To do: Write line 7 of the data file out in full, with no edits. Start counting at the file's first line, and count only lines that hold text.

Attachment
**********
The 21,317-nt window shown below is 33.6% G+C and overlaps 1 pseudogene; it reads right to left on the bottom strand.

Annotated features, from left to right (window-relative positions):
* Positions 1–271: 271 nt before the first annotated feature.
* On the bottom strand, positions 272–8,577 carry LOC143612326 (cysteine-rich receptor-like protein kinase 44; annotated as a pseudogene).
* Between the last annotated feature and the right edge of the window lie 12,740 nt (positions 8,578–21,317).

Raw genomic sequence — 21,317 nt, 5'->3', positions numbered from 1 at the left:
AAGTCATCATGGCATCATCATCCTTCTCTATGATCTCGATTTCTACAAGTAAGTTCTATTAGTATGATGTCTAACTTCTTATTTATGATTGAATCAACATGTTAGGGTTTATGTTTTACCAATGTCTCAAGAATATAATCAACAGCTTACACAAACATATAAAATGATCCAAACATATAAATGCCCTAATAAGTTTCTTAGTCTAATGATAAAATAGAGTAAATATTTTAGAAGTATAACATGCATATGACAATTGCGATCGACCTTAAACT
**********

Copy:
AAGTCATCATGGCATCATCATCCTTCTCTATGATCTCGATTTCTACAAGTAAGTTCTATTAGTATGATGTCTAACTTCTTATTTATGATTGAATCAACATGTTAGGGTTTATGTTTTACCAATGTCTCAAGAATATAATCAACAGCTTACACAAACATATAAAATGATCCAAACATATAAATGCCCTAATAAGTTTCTTAGTCTAATGATAAAATAGAGTAAATATTTTAGAAGTATAACATGCATATGACAATTGCGATCGACCTTAAACT